It's an understatement to say that banks had a rough go of it in 2008; consumers too. And NSF fee income may be rising as consumers struggle to pay their bills, but institutions counting on this rising revenue stream to counterbalance other declines should be on the lookout for both consumer and regulatory blowback.

Bankers need to hold onto and grow deposits, but angst about overdraft is a leading cause of customer attrition. So as NSF charges multiply, flight risk increases. Customers hit with multiple overdraft fees in a year are five percent more likely to select a new account when using than those who didn't overdraft, estimates Robert Rubin, the founder and chief executive of Facilitas, which runs the Web site. "People are becoming quite sensitive to the fees that they are paying," Rubin says. "Banks may try to recoup some of their losses by fee revenue, the double-edged sword is that consumers are paying more attention."

Ron Shevlin, a senior analyst with Boston-based consultant Aite Group, also looked at consumers that went to FindABetterBank and found that 50 percent of people searching the site had overdrawn their account in the past 12 months. Shevlin says that this is significant because, on average, only about 10 to 20 percent of total customers have overdrawn their accounts in the past year. "The fact that 50 percent of the people who were searching for a checking account on this site had overdrawn on their accounts in the last 12 months is a clear indication to us that overdrawing is a trigger event to make the decision to leave their bank and look somewhere else," Shevlin says.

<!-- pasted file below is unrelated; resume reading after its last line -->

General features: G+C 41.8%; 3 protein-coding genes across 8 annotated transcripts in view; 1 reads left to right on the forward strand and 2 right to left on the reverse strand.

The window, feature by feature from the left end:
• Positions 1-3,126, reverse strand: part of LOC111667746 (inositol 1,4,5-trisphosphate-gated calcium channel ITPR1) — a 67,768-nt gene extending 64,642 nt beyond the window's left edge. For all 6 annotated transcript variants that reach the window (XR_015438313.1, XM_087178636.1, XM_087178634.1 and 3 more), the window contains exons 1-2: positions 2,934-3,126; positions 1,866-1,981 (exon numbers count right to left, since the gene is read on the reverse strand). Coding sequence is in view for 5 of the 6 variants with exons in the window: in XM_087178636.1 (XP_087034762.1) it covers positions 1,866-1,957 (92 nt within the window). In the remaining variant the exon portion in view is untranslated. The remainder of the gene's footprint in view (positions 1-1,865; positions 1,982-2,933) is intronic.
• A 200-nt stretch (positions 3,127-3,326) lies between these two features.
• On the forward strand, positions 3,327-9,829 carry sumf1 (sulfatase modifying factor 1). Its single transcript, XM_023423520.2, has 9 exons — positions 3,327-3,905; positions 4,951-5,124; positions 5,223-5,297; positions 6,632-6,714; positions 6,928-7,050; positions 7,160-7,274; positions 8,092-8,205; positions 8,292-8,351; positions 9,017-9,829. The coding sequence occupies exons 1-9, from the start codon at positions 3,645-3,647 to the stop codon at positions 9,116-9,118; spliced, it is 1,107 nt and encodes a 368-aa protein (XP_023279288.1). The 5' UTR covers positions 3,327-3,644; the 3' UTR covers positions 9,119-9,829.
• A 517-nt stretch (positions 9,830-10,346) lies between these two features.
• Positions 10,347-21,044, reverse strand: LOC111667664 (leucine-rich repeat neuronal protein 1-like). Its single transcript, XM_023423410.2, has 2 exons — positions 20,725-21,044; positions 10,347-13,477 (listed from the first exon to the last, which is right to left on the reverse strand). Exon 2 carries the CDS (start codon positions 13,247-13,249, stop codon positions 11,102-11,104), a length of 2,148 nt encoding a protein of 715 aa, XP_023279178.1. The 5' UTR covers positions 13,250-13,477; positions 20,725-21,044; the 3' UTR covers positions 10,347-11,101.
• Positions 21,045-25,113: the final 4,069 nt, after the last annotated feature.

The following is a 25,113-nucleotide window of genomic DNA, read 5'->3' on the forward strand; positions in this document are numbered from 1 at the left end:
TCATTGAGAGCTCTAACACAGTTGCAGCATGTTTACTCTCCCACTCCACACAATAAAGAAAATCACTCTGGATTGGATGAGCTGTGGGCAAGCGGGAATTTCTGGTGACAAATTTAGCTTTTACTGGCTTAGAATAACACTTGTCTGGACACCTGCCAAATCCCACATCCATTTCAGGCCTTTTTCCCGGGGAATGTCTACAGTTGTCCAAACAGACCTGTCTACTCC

In a study of consumers conducted by Javelin Strategy and Research, while the No. 1 reason people switched their bank was because they moved (31 percent), No. 2 was too many fees (23 percent), says the firm's founder and president James Van Dyke. Furthermore, when asked what was most important for picking a new bank, the most common response by far - selected by two-thirds of respondents - was rates and fees.

And consumers aren't the only ones readying a revolt on the issue; government intervention remains a possibility. While the Federal Reserve Board in December stripped a provision from new credit card rules that would have forced banks to let customers opt out before enrolling them in overdraft programs for certain transactions, the issue is not dead. Regulators continue to study the idea and said they need more time to evaluate the possible effects on banks if implemented.

But asking banks to reduce reliance on fees is a nonstarter given how intensely many firms have realigned their businesses to increase the share of revenues fees generate. Bank executives would need to see quantifiable returns before they stop beating on the fee mule.

Some see ancillary services playing a role. Van Dyke recommends banks looking into two relatively untapped products: credit monitoring services and expedited payments. Since the fees tied to these products are voluntary, the revenue is divorced from a powder keg of ill feelings that overdraft or ATM fees bring.

With consumers willing to pay in the range of $10 to $20 per month for credit monitoring services, the market is fertile. Van Dyke recommends charging customers to make the information available through the online banking channel.

And though not as vast as credit monitoring, the expedited payments market is ripe with potential. Last year, Javelin reported that there is up to $5 billion in available quick-pay revenue through 2013 as consumers adopt the service-be it through their bank or from a direct-biller's own site. Biller sites have owned an advantage over banks in offering same-day postings, often for a fee that consumers gladly pay to avoid a heftier late fee on their accounts. "The real strategy here," Van Dyke says, "is to take fees that the bank's customers are paying to others and bring those into the bank."

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